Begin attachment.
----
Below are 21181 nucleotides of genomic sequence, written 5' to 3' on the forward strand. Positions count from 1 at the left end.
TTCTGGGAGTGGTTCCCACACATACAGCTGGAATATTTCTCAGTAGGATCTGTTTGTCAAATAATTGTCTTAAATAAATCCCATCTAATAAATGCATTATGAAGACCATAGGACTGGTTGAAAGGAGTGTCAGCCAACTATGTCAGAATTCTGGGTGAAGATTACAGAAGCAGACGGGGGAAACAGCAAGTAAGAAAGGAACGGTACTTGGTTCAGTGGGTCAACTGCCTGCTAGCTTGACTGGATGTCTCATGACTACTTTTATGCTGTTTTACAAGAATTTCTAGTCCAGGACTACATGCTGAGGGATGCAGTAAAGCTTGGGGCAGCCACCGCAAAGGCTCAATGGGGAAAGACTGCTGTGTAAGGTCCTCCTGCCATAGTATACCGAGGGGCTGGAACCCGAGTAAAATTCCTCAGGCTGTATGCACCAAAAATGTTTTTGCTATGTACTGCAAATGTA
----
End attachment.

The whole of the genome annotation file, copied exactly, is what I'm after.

Below are 21181 nucleotides of genomic sequence, written 5' to 3' on the forward strand. Positions count from 1 at the left end.
TTCTGGGAGTGGTTCCCACACATACAGCTGGAATATTTCTCAGTAGGATCTGTTTGTCAAATAATTGTCTTAAATAAATCCCATCTAATAAATGCATTATGAAGACCATAGGACTGGTTGAAAGGAGTGTCAGCCAACTATGTCAGAATTCTGGGTGAAGATTACAGAAGCAGACGGGGGAAACAGCAAGTAAGAAAGGAACGGTACTTGGTTCAGTGGGTCAACTGCCTGCTAGCTTGACTGGATGTCTCATGACTACTTTTATGCTGTTTTACAAGAATTTCTAGTCCAGGACTACATGCTGAGGGATGCAGTAAAGCTTGGGGCAGCCACCGCAAAGGCTCAATGGGGAAAGACTGCTGTGTAAGGTCCTCCTGCCATAGTATACCGAGGGGCTGGAACCCGAGTAAAATTCCTCAGGCTGTATGCACCAAAAATGTTTTTGCTATGTACTGCAAATGTA